The story so far...
My saga started on a Saturday in late February, when I had a dizzy spell in the grocery store and saw this big explosion of light in front of my face. Once I got my balance, I went on my merry way. The next morning, I realized that my left eye was blurry. Quite blurry. I've been quite proud of my 20/20 vision, so this was a noticeable inconvenience, especially when it started to hurt. Over the course of the next few days, the vision in my left eye kept fading more and more, as I started my Local Tour of Doctor's Offices. My primary care physician sent me to the opthalmologist, who diagnosed optic neuritis and scheduled an appointment with a neurologist.
When I hit the Internet, I learned that quite a large percentage of people who have optic neuritis - more than 50% - either have multiple sclerosis or will be diagnosed with it within 5 years. What the hell? Me? A relatively healthy 34-year-old has MS? I panicked. Then, over the course of the next few weeks, I read anything and everything I could about MS.
I also took lots of tests. Blood tests, visual evoked potentials tests...and the dreaded MRI. I tried to be a big girl and get through it without drugs (bad move) and ended up freaking in the MRI tube on the first try. The second try was successful, thanks to Xanax and Valium. So much for being brave. I had to be in that @*(%@#^% tube for almost 40 minutes, so that they could take pictures of my brain with and without dye injected. As I left, I pointed to the screen and said, "This is your brain. This is your brain on dye. Any questions?"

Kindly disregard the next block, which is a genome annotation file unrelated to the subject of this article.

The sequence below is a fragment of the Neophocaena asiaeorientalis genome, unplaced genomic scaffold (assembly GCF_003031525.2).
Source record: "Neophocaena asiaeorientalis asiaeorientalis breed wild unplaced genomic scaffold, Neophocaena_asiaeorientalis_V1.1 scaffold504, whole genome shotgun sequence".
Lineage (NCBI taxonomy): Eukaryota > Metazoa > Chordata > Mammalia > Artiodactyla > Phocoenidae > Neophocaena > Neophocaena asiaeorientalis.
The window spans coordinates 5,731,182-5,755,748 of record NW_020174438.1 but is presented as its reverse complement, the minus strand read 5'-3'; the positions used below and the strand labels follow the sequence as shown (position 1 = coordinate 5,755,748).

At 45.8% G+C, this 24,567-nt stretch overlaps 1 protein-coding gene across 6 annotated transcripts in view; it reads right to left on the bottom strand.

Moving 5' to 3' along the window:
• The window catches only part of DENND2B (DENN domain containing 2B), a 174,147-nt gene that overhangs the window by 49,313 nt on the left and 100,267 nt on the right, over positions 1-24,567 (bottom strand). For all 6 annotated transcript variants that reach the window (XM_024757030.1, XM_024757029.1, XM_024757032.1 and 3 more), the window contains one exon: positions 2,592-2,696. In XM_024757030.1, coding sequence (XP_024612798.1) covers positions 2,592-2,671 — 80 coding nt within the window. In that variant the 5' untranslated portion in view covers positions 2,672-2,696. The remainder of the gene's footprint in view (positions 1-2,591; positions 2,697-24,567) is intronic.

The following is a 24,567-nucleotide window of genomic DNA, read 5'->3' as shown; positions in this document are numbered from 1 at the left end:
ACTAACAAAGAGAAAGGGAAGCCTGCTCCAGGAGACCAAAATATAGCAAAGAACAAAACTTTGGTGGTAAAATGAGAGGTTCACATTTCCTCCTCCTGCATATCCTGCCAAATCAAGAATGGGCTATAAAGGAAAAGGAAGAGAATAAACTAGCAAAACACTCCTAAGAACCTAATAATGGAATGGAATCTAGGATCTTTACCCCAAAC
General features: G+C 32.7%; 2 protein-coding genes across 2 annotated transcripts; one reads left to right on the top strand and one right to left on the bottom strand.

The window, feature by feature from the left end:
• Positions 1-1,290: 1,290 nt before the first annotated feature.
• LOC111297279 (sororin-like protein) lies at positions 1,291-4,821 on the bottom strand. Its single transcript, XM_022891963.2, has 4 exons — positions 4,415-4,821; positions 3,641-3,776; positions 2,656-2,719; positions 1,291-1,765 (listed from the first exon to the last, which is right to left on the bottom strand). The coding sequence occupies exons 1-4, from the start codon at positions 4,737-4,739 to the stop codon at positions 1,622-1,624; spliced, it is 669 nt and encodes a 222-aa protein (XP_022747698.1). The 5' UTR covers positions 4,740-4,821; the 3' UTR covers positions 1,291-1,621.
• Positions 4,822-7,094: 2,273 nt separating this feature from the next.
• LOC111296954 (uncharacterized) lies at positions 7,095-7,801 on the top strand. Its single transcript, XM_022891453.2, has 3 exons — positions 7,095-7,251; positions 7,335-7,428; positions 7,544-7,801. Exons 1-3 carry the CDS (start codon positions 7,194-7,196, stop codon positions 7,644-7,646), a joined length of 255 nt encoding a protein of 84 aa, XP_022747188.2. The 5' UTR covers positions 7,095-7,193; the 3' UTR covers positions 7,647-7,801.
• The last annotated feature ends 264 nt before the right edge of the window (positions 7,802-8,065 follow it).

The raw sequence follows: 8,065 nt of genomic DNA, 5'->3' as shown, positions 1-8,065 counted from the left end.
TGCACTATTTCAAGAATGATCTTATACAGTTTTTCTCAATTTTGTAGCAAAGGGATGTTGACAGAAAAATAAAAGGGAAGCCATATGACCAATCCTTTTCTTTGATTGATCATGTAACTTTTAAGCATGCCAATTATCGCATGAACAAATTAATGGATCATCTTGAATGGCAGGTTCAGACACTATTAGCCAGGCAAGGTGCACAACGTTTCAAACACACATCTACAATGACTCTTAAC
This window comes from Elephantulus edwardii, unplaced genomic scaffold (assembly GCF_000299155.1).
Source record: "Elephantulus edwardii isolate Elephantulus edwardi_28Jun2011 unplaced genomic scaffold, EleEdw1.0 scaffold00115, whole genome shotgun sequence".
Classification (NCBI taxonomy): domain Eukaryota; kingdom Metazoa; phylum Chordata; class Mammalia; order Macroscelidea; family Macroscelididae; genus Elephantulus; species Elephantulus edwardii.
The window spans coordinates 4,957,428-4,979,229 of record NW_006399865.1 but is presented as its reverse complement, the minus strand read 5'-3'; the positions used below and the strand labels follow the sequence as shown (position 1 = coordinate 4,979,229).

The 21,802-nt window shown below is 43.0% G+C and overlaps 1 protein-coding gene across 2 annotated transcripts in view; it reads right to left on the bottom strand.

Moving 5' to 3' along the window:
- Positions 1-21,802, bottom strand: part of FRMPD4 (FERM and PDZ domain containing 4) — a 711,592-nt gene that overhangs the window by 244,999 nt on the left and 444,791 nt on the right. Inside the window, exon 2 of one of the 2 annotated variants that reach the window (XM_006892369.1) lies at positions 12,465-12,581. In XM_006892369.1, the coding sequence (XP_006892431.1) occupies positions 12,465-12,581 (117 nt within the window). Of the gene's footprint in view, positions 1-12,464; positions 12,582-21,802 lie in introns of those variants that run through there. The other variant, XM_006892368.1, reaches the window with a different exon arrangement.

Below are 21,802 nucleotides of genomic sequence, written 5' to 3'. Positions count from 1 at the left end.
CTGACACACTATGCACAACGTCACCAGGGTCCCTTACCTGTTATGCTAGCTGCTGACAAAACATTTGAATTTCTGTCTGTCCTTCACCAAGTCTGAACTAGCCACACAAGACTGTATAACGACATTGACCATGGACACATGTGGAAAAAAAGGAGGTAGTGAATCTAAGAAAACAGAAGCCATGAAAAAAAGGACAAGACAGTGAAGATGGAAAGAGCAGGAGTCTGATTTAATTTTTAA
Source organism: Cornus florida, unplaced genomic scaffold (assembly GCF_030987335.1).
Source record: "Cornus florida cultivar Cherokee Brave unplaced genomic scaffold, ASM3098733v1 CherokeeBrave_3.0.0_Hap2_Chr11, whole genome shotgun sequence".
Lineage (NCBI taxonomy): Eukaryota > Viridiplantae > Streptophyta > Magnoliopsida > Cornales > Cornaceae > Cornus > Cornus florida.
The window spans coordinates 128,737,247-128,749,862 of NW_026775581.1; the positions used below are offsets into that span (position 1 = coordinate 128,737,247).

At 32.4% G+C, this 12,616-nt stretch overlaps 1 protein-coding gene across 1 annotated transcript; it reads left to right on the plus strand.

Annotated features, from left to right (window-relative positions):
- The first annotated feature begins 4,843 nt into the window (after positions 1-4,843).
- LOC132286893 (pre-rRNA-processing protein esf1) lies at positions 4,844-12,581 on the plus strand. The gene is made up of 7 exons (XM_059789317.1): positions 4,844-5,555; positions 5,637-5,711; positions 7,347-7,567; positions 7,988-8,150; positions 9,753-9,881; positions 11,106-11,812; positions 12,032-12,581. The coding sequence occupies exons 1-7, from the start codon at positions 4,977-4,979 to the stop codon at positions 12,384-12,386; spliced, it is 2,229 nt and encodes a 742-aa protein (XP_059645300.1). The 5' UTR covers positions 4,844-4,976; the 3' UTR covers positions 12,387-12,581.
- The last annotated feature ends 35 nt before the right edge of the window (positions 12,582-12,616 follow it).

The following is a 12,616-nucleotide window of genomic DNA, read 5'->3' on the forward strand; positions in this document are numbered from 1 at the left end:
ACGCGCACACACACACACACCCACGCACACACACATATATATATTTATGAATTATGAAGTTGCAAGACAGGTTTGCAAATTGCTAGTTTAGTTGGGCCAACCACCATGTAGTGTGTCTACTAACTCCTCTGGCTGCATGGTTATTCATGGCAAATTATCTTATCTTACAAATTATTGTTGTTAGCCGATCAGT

The questions were answered the next day. Caesar was right, beware the ides of March. Because on March 15, 2002, I learned that I had MS.
I also learned that I wasn't going to die from this illness. It could shorten my life span by a couple of years, but it probably wouldn't kill me. After hearing of my post-MRI meal of chili dogs and baklava, my neurologist had plenty of ideas on what would kill me before MS played a part.
I also learned that the stereotypical image of an MS patient as someone debilitated and in a wheelchair is not the more common picture of MS. Yes, 25% percent of people with MS may need to use a wheelchair, but that still means the vast majority do not. As I've been meeting more and more people with MS, I've been learning that there are a number of people managing this chronic illness. They have MS, but it's just something that needs to be managed. It doesn't control their lives.
So where am I now?
I'm dealing with the joys of insurance companies, doctor's offices, and drug companies, trying to get started on one of the wonderful medicines available to people with relapsing-remitting MS. Hopefully, I'll be reporting soon on my first experiences with Avonex.
I've learned first-hand that heat can temporarily bring on symptoms. Twice I've experienced numbness in my right leg when I've gotten too hot, and I've gotten fatigued a few more times than that. The symptoms go away quickly enough, once I've gotten myself into a cool environment and rested for a little while.
I'm also still working full-time and keeping up a very busy life. I refuse to let this illness become who I am. Yes, it's a part of me, but just a part. There's a whole lot more that I have to offer than that.